from Gwendolyn Koldofsky--University of Southern California
1. Read the poetry or a translation of the poetry. Songs are not abstract pieces, they are poems that have been set to music by a composer. Before even looking at the music, look at the poetry; in the case of a song in a foreign language, look at the translation of the poetry. Better yet, translate it yourself in order to sharpen your language skills. This first step is vitally important because it allows you to interact with the poem on its own terms, allowing you to discover important aspects such as line, syntax, vocabulary, trope, rhetoric, metre, and rhyme that may be transparent in the poem's musical setting.
2. Carefully learn the pronunciation of the poem in the original language. Pay careful attention to all the details of pronunciation that you have so meticulously learned in diction class.
3. In the original language, read the poem aloud. Pay attention not just to the sounds of the language, but to syntax and intonation, trying to sound as idiomatic as possible. Inject meaning into your recitation--don't just recite syllables out loud. Think of how a native speaker of the language would recite the poem. Many famous composers of art song are known to have recited a poem at length as a way into setting it to music.
4. In the original language, read the poem aloud in the rhythm of the vocal line. This will give you clues as to how the composer heard the poetry and how he/she may have wanted to interpret the text musically, ie. what lines of text are repeated, what words are emphasized, how fast or slow is the declamation of text, how important are the poem's line breaks and where they occur in relation to the breath.
5. At the piano, play the vocal line in the right hand and the bass line of the piano part in the left hand. This may take awhile, but is worth the effort. Now that you know something about the composer's setting of the text, this process will give you further musical clues regarding the song's melody, contour, tessitura, harmonic direction, and phrase structure, as well as help you to understand and hear the structure of and relationship between the vocal and piano parts.
6. Now learn the music. You'll be surprised.
from Rena Sharon--University of British Columbia
1. Who is the protagonist?
2. What is the setting?
3. What does each of his/her five senses perceive in the poem?
4. Does the protagonist stay in one place, if not, where does he/she go?
5. Where was the protagonist before his/her present state?
6. Is the narrator speaking to anyone in particular, if so, who is the person, what do they look like, what is their relationship?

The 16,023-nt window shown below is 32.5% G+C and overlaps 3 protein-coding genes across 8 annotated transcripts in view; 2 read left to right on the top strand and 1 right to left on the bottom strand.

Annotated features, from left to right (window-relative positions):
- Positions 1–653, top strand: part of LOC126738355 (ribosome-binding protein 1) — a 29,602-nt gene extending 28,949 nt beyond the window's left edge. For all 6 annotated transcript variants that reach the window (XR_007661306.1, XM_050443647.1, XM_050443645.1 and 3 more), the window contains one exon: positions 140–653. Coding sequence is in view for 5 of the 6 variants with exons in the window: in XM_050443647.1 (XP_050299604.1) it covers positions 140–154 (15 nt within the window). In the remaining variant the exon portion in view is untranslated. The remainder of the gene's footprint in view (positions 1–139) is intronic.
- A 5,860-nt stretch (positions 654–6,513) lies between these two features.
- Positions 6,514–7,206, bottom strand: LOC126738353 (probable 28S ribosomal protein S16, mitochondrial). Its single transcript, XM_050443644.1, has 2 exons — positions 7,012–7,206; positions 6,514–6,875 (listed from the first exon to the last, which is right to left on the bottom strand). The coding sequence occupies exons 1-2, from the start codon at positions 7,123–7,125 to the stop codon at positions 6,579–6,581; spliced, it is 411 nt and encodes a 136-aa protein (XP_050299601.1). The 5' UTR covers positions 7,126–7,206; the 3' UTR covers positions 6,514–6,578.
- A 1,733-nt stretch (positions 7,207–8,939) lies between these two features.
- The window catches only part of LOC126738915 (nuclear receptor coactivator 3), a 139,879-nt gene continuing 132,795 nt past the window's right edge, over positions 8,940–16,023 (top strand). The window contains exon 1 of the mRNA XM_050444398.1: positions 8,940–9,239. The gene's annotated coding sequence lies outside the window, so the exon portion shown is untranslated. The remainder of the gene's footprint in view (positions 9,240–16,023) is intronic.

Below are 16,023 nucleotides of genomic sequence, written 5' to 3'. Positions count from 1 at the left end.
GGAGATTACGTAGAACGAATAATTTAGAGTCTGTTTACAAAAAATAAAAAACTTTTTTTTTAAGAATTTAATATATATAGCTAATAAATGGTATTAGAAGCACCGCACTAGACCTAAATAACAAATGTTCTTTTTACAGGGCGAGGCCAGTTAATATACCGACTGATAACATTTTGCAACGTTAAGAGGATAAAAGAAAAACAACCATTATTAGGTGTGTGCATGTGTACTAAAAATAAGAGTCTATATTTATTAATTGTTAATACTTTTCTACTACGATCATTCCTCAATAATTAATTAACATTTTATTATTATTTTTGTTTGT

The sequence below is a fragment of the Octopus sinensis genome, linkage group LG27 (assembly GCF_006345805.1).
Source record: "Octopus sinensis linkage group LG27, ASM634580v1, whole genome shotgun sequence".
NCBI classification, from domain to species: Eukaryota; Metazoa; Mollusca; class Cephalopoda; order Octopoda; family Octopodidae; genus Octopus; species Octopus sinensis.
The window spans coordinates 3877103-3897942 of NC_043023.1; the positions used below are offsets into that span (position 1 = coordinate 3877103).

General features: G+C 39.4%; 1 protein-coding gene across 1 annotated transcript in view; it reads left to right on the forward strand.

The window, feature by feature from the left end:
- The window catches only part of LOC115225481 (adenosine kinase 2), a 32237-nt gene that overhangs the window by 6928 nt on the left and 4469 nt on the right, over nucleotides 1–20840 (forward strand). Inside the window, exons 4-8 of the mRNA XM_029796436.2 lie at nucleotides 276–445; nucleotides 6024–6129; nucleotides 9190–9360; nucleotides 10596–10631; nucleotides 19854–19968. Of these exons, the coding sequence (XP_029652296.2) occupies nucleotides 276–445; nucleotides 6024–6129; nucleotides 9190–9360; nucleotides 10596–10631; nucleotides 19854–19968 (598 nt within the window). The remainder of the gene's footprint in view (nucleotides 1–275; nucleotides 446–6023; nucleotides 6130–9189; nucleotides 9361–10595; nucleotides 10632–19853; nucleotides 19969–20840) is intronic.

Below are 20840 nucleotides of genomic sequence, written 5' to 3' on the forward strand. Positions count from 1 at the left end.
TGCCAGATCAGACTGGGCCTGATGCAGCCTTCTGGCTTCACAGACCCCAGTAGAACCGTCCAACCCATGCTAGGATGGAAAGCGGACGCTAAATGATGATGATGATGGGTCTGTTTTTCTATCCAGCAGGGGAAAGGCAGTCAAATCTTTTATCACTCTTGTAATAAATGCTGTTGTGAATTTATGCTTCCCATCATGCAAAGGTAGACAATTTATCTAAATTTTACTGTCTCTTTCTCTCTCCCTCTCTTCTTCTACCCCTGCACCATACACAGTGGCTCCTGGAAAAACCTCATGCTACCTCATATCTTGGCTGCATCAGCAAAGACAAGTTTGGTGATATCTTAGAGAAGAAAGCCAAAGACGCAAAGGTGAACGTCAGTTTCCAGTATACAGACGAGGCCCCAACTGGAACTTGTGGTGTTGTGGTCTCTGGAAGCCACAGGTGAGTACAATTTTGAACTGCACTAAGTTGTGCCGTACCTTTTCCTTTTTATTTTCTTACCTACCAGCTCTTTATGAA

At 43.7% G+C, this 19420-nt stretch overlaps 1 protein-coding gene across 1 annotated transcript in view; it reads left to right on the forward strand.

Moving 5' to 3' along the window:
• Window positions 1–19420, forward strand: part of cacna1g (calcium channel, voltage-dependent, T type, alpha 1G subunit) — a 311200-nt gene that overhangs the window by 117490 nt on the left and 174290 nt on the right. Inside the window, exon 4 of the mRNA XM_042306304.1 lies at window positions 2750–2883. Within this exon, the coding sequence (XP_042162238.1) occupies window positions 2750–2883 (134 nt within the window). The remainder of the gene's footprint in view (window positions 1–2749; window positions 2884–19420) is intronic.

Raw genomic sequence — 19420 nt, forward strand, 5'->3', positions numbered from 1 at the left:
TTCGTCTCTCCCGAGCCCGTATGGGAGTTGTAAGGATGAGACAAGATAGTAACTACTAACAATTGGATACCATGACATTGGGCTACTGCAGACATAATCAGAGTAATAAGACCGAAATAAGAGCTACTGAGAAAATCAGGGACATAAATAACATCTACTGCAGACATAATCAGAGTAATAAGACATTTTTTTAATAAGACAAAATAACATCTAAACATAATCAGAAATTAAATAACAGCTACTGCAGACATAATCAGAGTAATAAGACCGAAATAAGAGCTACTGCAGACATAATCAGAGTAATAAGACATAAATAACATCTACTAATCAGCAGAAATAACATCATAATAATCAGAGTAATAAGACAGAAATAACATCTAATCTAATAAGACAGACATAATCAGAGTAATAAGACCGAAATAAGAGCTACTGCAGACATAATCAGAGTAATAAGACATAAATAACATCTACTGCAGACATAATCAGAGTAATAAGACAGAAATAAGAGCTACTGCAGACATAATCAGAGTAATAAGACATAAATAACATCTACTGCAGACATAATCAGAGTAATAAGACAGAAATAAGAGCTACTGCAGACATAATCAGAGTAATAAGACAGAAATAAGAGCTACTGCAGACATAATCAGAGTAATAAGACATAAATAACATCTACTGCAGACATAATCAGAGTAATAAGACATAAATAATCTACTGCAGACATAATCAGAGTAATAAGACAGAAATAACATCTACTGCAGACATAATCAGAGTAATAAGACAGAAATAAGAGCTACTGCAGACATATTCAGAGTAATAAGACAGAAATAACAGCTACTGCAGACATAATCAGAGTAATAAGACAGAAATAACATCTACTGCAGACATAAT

7. What impetus causes the narrator to speak?
8. Why has the narrator chosen to speak?
9. What is the narrator's emotional and physical state?
10. Does the narrator change in the process of speaking?
11. Has the narrator's physical and mental condition changed?
12. What happens after the text stops?
13. What happens after the music stops?
Some quotes to remember:
"Imagination is more important than knowledge." --Albert Einstein
"Melody is the sensuous life of poetry." --Ludwig van Beethoven
"To be willing to live within the imagination is to commit oneself to the gathering together of the pieces that might begin to form a self. To avoid this territory is to avoid the encounters that might validate, inform, or enhance one's experience." --Deena Metzger, from Writing for your Life: A Guide and Companion to the Inner Worlds
"In art, one has more often to fight against oneself, and the victories one wins are perhaps the most beautiful." --Claude Debussy
"...there are others who welcome the transport poetry provides. They welcome it repeatedly. They desire it so much they begin to crave it daily, nightly, nearly abject in their desire, seeking it out the way hungry people seek food. It is spiritual sustenance to them. Bread and wine. A way of transformative thinking. A method of transfiguration. There are those who honor the reality of roots and wings in words but also want the wings to take root, to grow into the earth, and the roots to take flight, ascend. They need such falling and rising, such metaphoric thinking. They are so taken by the ecstatic experience--the overwhelming intensity--of reading poems they have to respond in kind. And these people become poets." --Edward Hirsch, from How to Read a Poem and Fall in Love with Poetry
"Reading is like writing in beginning in uncertainty and driving toward speculation and experiment. The reader follows, via the poem as a ghostly map, the many paths that were not taken by the author, but whose possibility leaves a shadow like crosshatching on the paths that remain. To read this way keeps a poem always provisional and still in the making, which is how the process of reading absorbs the act of writing to their mutual improvement in terms of skills and understanding." --Mary Kinzie, from The Poet's Guide to Poetry
"The spiritual desire for poetry can be overwhelming, so much do I need it to experience and name my own perilous depths and vast spaces, my own well-being." --Edward Hirsch, from How to Read a Poem and Fall in Love with Poetry